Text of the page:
You actually need LESS success stories in sales

We’ve written before about how blogging is a good lead generation tool, and it definitely is. But you also need to look at this chart:

You actually need LESS success stories in sales 1

That’s the amount of content posted on WordPress from 2006 until May 2015. In May 2015, it was up to 58 million posts per month — that’s almost 2 million per day. The latest numbers? About 70 million posts per month, or over 2 million a day. WordPress is very popular, but there are also other blogging and back-end sites for company websites. All in all, there are millions upon millions of blogs, articles, and more (the big bucket of “content”) posted every day. How exactly is blogging going to be a lead generation tool, then?

One flaw that people make on blogging and content in general

When an organization is trying to sell via blogging or other content, oftentimes they make two big mistakes:

  • Every piece of content is about their solution, which means the content can feel like a sales pitch.
  • They publish a lot of success stories, i.e. case studies and more, about how great everything they do is.

Now, on the surface, case studies are a good idea. You should have them. You should have them across different industries too, because a guy who works in SaaS and a guy that sells vacuums want to read case studies that reflect their industry and their concerns. So, diversified case studies is a good thing.

But when you are all rah-rah-rah and we-are-the-best on everything you produce, some more things tend to happen:

  • People ignore you or tune you out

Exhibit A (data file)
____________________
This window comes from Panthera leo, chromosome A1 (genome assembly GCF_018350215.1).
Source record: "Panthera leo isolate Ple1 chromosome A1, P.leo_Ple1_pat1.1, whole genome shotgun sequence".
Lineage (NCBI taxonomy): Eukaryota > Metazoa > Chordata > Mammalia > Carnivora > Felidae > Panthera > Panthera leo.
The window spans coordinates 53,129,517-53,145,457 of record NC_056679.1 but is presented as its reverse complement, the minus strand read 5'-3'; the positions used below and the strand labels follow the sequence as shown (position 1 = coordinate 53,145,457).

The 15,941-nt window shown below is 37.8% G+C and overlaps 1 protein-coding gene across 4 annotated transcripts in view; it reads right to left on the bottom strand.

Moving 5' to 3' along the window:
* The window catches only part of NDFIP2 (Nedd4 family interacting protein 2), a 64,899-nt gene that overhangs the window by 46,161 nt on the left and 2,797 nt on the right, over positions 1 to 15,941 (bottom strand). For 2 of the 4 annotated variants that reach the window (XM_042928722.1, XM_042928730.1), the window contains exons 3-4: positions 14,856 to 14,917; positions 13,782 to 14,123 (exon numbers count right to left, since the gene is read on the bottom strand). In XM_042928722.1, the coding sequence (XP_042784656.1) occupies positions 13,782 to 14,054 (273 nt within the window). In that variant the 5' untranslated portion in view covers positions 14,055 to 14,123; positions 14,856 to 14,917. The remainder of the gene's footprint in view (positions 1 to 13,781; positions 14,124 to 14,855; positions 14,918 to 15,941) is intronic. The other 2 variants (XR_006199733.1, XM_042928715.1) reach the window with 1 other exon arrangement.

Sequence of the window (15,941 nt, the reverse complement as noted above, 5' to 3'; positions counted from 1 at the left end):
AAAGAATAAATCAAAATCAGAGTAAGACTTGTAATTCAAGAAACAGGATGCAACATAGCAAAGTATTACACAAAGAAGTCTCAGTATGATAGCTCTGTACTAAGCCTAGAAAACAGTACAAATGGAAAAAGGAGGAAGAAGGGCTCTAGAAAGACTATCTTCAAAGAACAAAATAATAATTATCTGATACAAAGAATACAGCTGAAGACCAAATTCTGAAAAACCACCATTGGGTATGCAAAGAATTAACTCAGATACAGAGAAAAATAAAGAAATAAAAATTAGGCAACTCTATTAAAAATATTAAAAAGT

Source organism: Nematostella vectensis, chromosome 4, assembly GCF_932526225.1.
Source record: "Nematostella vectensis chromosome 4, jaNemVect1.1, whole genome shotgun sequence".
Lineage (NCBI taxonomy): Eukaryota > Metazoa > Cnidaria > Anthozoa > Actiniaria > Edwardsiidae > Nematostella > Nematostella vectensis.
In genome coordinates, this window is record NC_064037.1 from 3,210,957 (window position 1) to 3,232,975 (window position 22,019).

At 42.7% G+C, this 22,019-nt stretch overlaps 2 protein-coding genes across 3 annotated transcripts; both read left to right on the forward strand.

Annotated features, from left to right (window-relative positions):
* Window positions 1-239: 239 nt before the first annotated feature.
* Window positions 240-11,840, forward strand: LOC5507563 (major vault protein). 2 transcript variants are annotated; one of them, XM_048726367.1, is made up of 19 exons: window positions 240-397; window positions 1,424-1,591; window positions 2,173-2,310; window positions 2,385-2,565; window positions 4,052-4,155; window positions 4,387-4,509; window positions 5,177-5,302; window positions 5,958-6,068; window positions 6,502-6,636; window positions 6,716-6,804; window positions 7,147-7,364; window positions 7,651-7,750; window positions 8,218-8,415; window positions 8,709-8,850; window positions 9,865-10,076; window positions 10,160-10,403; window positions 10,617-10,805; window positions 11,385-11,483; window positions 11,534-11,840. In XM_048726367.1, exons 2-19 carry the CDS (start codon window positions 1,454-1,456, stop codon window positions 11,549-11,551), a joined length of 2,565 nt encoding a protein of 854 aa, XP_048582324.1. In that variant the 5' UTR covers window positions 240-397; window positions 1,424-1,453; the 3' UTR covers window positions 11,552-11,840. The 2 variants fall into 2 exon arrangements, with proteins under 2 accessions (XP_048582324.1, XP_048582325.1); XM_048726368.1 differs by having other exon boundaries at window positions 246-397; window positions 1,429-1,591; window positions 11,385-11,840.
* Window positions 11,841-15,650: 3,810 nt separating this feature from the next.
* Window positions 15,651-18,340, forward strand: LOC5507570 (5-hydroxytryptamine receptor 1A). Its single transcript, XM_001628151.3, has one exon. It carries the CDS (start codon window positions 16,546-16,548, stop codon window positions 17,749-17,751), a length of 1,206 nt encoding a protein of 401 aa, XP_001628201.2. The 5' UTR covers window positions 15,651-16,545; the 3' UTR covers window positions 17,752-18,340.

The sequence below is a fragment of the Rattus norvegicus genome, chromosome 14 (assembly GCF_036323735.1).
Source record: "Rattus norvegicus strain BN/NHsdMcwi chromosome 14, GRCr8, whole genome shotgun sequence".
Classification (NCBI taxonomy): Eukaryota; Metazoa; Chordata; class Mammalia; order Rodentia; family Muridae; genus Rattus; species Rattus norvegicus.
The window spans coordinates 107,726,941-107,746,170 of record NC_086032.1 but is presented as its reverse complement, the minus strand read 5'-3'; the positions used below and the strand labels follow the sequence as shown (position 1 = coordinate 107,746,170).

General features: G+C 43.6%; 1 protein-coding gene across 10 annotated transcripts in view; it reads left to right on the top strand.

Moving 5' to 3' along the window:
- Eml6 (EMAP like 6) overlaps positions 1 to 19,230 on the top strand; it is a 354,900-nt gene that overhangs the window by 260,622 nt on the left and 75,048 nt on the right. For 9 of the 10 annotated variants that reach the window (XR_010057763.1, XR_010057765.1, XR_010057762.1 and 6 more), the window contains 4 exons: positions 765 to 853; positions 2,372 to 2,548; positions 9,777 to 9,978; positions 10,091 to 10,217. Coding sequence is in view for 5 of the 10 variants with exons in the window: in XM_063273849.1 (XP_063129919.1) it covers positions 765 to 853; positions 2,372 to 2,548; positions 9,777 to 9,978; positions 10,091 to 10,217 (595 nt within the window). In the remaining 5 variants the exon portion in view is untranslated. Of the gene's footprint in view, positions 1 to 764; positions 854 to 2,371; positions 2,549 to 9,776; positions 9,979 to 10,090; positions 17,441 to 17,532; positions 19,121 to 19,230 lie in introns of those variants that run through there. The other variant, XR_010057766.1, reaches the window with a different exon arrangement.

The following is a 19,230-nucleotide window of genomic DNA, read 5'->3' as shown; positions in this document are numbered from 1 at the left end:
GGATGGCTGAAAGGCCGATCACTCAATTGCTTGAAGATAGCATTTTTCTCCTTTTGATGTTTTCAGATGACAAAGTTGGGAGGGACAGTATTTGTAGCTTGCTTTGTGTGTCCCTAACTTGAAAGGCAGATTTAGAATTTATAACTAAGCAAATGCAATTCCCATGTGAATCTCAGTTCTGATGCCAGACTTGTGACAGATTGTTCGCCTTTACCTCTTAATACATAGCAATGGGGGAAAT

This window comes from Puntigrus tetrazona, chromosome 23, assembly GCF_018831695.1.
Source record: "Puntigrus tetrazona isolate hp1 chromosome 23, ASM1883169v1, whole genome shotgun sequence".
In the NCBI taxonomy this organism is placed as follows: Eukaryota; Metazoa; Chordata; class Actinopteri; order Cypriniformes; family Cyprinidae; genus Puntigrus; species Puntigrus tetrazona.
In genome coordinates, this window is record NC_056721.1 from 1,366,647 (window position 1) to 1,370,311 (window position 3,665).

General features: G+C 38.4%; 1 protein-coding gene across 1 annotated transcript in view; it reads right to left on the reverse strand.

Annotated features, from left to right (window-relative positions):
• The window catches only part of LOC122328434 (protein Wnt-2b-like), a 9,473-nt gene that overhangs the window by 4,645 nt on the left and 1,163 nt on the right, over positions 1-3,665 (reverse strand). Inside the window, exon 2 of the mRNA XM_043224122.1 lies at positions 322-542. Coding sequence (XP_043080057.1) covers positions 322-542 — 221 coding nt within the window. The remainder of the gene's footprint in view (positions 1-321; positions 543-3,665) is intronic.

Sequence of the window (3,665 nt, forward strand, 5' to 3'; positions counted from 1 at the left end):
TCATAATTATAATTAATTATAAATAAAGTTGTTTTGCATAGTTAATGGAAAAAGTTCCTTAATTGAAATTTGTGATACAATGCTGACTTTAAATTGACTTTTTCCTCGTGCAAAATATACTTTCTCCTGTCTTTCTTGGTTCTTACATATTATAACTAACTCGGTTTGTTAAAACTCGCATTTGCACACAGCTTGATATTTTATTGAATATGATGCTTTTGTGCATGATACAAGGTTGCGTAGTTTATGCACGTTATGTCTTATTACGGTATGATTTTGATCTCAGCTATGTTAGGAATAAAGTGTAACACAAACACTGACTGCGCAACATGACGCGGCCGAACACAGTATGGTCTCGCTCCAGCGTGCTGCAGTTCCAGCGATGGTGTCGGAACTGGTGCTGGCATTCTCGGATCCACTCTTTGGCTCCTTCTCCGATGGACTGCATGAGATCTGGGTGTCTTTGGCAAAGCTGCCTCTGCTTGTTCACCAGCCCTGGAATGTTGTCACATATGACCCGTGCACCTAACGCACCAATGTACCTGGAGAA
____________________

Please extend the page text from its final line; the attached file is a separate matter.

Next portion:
• You are no longer “creating the demand”


How Software And Services Companies Double The Number Of Mid-Market Customers In 180 Days.

What does “creating the demand” mean?

Think of it this way: Almost everyone that works, i.e. any prospect or buyer, has a boss. (Not everyone, but damn near close to everyone.) Most people are looking to solve a problem that their boss has presented to them. That’s it. In many ways, that’s all work really is: Here’s a problem, you go find a solution. That’s definitely how the middle to high-middle ranks of a company spend most of their time. 

(We actually once had a sales call where the guy kept saying “My boss is all over me about this and I need a solution now!” Pretty easy sell there.)

To “create the demand” with content, then, you need articles, blogs, and more — yes, even Instagram posts and whatnot — about the problems that you can solve. Focus the content on the problem, and put the potential solutions in one section. Mention the problem in the headline and SEO headline (name). Keyword it as best you can. You want people finding you for the problems. That seems stupid, but it’s not. People are searching for the problems they’re experiencing and hoping solutions will be within those results. Over 50 percent of Google searches, per research, are in a question form, i.e. “How do I do this?” or “What does this mean?” People have questions and want answers. That’s what search is, basically.

You create the demand by being good at being there when they come looking for more on a problem. Hubspot is great at this for marketing. Many marketing questions that one might Google, the top result is Hubspot content. Wikipedia is great for dates and info about people. These become sources you keep going back to. 

That’s what you want to be for your space — people need to know that when they have a problem, you have content around a solution.

And yes, case studies are a part of that. But always promoting yourself gets you ignored and questioned as a legit source. Solving problems gets you customers and referrals. Which one do you want?

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